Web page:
The ongoing COP15 is the biggest biodiversity conference in a decade. A total of 167 ministerial representatives from 155 parties and two observer states are attending the COP15 high-level meeting from December 15 to 17. Senior representatives of 71 international organizations and institutions are also in attendance. A total of 18 ministers and 35 heads of international organizations are expected to deliver speeches at the high-level meeting over the next three days.

The UN biodiversity conference has caught worldwide attention as it is expected to agree on a Global Biodiversity Framework for the coming decade, believed to have the potential to be a "Paris moment" for nature and biodiversity. More than 20 targets are included in the draft agreement for the framework, including the fundamental pledge to protect 30 percent of the world's land and seas by 2030, as well as objectives to eliminate harmful fishing and agricultural subsidies, tackle invasive species and reduce pesticides. 

The prickly issue of biodiversity financing

China hosts the ongoing high-level segment of the second part of COP15 in Montreal, Canada. /CFP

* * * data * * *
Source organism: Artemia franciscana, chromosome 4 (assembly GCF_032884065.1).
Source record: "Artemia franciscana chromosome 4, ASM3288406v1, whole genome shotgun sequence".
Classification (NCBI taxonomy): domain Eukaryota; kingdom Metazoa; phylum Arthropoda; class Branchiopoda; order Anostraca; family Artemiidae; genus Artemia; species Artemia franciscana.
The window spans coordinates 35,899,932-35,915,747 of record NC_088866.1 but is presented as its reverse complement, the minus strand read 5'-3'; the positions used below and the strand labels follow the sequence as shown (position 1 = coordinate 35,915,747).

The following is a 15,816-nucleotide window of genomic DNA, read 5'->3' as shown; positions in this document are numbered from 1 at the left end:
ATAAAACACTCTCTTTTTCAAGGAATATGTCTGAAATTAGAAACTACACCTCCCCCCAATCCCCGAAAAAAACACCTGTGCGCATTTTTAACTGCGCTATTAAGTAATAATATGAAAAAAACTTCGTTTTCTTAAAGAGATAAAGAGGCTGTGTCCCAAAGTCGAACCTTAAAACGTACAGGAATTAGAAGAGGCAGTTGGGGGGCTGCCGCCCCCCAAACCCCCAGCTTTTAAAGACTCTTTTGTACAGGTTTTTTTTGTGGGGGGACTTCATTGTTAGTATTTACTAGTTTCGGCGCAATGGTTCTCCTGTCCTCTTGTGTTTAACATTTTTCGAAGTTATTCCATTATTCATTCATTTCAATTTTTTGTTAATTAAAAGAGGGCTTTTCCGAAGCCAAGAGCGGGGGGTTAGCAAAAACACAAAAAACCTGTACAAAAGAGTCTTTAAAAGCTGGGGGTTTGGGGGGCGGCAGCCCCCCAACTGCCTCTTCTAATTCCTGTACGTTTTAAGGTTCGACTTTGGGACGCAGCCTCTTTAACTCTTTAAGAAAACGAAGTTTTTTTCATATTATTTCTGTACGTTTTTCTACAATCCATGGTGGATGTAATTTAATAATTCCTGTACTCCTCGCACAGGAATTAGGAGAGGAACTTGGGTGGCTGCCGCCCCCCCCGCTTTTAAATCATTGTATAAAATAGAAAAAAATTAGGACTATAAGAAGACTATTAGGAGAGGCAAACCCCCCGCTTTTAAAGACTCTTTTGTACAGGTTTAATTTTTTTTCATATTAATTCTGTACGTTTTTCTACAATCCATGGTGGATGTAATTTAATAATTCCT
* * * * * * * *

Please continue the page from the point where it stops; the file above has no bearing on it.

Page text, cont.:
China hosts the ongoing high-level segment of the second part of COP15 in Montreal, Canada. /CFP

China hosts the ongoing high-level segment of the second part of COP15 in Montreal, Canada. /CFP

Negotiations at the COP15 started last week and have entered a critical stage with just days left for discussion over the outcome document on reversing global biodiversity loss. Significant differences remain between the parties at COP15, chief among them the issue of how much must the developed nations pay the developing countries to assist them in saving ecosystems, and whether a new, special fund can be established for this purpose.

The Global South, home to most of the world's biological diversity, is demanding a special Global Biodiversity Fund (GBF) to help them meet goals, for example by setting up protected areas. But wealthy countries are reluctant and do not favor the idea. They are proposing instead to make existing financial mechanisms more accessible.